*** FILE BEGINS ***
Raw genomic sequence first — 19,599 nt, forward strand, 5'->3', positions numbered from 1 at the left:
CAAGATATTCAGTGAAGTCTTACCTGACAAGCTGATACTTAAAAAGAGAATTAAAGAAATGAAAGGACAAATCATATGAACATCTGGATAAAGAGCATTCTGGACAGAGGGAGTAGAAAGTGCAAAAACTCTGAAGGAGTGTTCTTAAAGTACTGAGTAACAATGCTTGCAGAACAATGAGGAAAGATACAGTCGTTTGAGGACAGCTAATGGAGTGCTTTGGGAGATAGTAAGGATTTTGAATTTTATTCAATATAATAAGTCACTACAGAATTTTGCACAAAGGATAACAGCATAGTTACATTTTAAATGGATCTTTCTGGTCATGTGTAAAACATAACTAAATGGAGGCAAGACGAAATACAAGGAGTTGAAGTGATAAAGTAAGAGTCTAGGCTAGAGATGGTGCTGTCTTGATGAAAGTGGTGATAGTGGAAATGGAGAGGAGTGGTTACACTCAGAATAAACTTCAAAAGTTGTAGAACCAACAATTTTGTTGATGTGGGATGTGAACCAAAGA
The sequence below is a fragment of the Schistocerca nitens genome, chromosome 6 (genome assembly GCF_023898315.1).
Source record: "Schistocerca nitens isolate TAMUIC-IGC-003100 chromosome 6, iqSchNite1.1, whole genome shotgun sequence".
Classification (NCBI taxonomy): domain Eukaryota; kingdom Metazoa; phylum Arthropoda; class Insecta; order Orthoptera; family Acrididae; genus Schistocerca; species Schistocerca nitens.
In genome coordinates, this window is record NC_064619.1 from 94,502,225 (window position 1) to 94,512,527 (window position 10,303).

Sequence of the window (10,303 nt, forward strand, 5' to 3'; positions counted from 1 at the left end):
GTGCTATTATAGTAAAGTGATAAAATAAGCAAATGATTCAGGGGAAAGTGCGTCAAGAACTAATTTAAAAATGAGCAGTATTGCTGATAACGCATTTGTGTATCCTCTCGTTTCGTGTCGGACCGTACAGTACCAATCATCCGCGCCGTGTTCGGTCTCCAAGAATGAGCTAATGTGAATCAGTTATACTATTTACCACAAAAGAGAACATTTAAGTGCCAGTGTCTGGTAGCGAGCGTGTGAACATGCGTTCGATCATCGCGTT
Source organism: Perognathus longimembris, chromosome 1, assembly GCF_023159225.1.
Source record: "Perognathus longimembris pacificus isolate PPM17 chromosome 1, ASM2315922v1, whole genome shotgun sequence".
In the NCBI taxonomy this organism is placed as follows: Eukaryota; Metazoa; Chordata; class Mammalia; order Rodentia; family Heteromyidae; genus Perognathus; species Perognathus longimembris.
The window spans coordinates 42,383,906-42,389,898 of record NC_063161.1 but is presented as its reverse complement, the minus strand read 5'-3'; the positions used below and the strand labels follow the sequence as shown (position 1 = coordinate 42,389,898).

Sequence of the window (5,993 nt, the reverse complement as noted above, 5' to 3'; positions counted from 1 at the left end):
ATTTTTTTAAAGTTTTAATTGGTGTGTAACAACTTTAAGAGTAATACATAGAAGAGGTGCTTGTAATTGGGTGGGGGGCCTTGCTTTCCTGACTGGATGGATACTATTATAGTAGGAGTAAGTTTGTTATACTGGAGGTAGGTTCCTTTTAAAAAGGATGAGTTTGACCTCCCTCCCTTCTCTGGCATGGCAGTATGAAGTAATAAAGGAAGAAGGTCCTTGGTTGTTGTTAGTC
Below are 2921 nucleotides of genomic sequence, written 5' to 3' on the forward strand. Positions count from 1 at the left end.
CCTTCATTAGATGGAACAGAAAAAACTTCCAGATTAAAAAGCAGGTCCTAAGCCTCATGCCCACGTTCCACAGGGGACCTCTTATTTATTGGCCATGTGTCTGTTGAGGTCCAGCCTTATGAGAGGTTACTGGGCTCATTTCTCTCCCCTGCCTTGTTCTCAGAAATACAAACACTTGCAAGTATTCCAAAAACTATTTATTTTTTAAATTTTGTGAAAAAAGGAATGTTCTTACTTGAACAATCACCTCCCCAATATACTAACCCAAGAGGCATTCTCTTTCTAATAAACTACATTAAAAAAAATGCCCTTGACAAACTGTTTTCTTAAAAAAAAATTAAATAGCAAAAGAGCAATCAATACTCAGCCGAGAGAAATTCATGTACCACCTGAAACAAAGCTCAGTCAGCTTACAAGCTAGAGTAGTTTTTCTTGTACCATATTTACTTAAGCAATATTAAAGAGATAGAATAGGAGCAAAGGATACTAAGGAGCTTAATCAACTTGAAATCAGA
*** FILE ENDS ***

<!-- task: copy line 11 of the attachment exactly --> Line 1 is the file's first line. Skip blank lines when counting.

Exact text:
In the NCBI taxonomy this organism is placed as follows: Eukaryota; Metazoa; Chordata; class Mammalia; order Rodentia; family Heteromyidae; genus Perognathus; species Perognathus longimembris.